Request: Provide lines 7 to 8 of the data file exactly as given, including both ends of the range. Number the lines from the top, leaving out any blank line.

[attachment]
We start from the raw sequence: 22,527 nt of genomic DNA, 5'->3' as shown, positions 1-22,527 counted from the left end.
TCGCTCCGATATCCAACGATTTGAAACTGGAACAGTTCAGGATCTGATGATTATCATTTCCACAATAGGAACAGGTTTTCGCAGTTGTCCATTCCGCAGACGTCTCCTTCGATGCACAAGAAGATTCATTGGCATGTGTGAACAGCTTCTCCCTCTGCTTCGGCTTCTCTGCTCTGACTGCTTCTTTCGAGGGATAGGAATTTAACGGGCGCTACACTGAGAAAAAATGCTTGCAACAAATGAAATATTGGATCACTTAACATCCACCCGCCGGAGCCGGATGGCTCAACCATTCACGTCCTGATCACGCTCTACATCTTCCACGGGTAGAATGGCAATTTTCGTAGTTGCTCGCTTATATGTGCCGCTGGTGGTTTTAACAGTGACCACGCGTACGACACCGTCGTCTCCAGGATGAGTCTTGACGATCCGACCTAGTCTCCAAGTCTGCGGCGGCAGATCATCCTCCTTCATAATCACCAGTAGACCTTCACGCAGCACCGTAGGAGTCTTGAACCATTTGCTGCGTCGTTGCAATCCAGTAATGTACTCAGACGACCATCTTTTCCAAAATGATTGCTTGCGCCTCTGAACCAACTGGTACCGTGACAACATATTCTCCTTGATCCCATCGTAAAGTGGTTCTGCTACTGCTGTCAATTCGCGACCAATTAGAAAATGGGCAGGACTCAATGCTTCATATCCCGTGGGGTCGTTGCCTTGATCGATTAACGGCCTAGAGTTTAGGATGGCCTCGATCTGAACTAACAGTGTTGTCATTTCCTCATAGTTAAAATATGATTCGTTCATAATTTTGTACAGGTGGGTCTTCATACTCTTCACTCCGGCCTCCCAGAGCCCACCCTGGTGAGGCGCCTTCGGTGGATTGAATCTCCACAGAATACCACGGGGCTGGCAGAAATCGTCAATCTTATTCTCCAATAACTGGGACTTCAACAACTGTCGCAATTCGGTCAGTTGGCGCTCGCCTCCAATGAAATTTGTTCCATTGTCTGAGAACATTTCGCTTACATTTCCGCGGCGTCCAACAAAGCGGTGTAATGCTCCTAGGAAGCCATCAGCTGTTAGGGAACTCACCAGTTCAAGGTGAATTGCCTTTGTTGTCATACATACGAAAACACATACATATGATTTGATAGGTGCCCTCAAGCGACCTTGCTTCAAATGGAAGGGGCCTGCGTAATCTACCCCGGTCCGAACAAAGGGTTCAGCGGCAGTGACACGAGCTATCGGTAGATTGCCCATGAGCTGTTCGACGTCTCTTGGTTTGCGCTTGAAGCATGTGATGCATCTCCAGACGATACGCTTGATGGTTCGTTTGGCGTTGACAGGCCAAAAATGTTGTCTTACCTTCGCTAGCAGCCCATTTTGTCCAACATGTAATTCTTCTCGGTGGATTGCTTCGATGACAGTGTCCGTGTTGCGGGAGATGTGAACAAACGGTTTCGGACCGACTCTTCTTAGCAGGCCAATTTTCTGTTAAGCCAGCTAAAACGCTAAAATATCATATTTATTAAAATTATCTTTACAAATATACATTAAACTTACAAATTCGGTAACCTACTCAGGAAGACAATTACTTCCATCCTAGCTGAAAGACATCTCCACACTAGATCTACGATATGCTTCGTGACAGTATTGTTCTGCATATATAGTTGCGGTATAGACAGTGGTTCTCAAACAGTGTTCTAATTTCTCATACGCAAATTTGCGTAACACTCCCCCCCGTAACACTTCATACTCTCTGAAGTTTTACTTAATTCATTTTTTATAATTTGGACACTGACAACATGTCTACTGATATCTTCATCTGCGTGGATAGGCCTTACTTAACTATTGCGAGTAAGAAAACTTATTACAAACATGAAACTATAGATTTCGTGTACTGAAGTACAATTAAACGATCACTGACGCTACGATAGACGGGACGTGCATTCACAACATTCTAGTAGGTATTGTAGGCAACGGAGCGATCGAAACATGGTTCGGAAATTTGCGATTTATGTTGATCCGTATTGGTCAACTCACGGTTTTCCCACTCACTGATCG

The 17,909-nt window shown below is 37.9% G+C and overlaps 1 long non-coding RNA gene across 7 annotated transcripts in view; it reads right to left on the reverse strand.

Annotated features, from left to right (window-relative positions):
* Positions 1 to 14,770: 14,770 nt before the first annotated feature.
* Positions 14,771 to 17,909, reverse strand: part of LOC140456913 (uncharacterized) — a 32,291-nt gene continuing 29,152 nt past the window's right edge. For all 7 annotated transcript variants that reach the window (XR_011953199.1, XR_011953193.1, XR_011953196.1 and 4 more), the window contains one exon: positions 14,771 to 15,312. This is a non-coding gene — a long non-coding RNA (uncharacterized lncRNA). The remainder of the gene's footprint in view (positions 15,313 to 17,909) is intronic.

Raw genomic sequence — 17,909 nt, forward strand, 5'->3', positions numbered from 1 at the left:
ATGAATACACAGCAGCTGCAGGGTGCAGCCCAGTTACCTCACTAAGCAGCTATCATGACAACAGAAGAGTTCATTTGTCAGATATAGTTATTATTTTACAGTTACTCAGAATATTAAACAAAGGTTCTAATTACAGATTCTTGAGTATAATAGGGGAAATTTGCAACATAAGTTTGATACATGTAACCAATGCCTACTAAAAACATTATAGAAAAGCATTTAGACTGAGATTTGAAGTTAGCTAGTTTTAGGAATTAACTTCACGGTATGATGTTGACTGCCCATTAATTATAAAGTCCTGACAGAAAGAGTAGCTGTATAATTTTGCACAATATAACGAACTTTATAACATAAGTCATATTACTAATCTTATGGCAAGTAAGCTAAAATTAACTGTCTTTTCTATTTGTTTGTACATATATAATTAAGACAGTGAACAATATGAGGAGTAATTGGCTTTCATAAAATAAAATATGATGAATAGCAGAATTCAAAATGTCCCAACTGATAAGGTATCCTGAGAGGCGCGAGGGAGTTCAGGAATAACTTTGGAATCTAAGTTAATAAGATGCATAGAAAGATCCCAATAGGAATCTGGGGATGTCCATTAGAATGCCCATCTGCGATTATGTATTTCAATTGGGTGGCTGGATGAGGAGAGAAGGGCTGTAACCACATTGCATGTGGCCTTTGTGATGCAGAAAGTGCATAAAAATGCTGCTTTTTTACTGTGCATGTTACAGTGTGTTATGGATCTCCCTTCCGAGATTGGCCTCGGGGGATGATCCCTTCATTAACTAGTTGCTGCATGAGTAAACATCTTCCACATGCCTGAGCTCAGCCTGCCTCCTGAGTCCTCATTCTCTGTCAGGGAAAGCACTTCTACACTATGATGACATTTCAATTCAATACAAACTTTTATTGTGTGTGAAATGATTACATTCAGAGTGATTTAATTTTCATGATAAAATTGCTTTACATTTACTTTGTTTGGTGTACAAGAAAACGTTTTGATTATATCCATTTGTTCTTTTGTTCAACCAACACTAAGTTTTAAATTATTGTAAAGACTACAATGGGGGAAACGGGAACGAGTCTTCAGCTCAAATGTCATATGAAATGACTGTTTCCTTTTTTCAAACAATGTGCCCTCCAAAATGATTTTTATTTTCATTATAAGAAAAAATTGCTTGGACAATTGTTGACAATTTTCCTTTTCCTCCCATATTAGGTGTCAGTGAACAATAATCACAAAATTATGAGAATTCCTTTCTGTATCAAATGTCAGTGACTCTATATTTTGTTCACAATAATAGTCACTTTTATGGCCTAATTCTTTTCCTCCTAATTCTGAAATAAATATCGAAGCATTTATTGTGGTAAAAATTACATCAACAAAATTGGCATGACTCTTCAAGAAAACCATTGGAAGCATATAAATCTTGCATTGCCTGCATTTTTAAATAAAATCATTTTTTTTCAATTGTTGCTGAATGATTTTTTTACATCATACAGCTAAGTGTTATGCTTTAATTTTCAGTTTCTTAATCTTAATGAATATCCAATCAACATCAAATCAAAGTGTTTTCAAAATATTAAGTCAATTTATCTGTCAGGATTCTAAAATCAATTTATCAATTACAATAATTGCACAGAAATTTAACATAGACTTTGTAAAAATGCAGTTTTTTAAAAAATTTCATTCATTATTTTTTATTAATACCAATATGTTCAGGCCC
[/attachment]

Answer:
Raw genomic sequence — 17,909 nt, forward strand, 5'->3', positions numbered from 1 at the left:
ATGAATACACAGCAGCTGCAGGGTGCAGCCCAGTTACCTCACTAAGCAGCTATCATGACAACAGAAGAGTTCATTTGTCAGATATAGTTATTATTTTACAGTTACTCAGAATATTAAACAAAGGTTCTAATTACAGATTCTTGAGTATAATAGGGGAAATTTGCAACATAAGTTTGATACATGTAACCAATGCCTACTAAAAACATTATAGAAAAGCATTTAGACTGAGATTTGAAGTTAGCTAGTTTTAGGAATTAACTTCACGGTATGATGTTGACTGCCCATTAATTATAAAGTCCTGACAGAAAGAGTAGCTGTATAATTTTGCACAATATAACGAACTTTATAACATAAGTCATATTACTAATCTTATGGCAAGTAAGCTAAAATTAACTGTCTTTTCTATTTGTTTGTACATATATAATTAAGACAGTGAACAATATGAGGAGTAATTGGCTTTCATAAAATAAAATATGATGAATAGCAGAATTCAAAATGTCCCAACTGATAAGGTATCCTGAGAGGCGCGAGGGAGTTCAGGAATAACTTTGGAATCTAAGTTAATAAGATGCATAGAAAGATCCCAATAGGAATCTGGGGATGTCCATTAGAATGCCCATCTGCGATTATGTATTTCAATTGGGTGGCTGGATGAGGAGAGAAGGGCTGTAACCACATTGCATGTGGCCTTTGTGATGCAGAAAGTGCATAAAAATGCTGCTTTTTTACTGTGCATGTTACAGTGTGTTATGGATCTCCCTTCCGAGATTGGCCTCGGGGGATGATCCCTTCATTAACTAGTTGCTGCATGAGTAAACATCTTCCACATGCCTGAGCTCAGCCTGCCTCCTGAGTCCTCATTCTCTGTCAGGGAAAGCACTTCTACACTATGATGACATTTCAATTCAATACAAACTTTTATTGTGTGTGAAATGATTACATTCAGAGTGATTTAATTTTCATGATAAAATTGCTTTACATTTACTTTGTTTGGTGTACAAGAAAACGTTTTGATTATATCCATTTGTTCTTTTGTTCAACCAACACTAAGTTTTAAATTATTGTAAAGACTACAATGGGGGAAACGGGAACGAGTCTTCAGCTCAAATGTCATATGAAATGACTGTTTCCTTTTTTCAAACAATGTGCCCTCCAAAATGATTTTTATTTTCATTATAAGAAAAAATTGCTTGGACAATTGTTGACAATTTTCCTTTTCCTCCCATATTAGGTGTCAGTGAACAATAATCACAAAATTATGAGAATTCCTTTCTGTATCAAATGTCAGTGACTCTATATTTTGTTCACAATAATAGTCACTTTTATGGCCTAATTCTTTTCCTCCTAATTCTGAAATAAATATCGAAGCATTTATTGTGGTAAAAATTACATCAACAAAATTGGCATGACTCTTCAAGAAAACCATTGGAAGCATATAAATCTTGCATTGCCTGCATTTTTAAATAAAATCATTTTTTTTCAATTGTTGCTGAATGATTTTTTTACATCATACAGCTAAGTGTTATGCTTTAATTTTCAGTTTCTTAATCTTAATGAATATCCAATCAACATCAAATCAAAGTGTTTTCAAAATATTAAGTCAATTTATCTGTCAGGATTCTAAAATCAATTTATCAATTACAATAATTGCACAGAAATTTAACATAGACTTTGTAAAAATGCAGTTTTTTAAAAAATTTCATTCATTATTTTTTATTAATACCAATATGTTCAGGCCC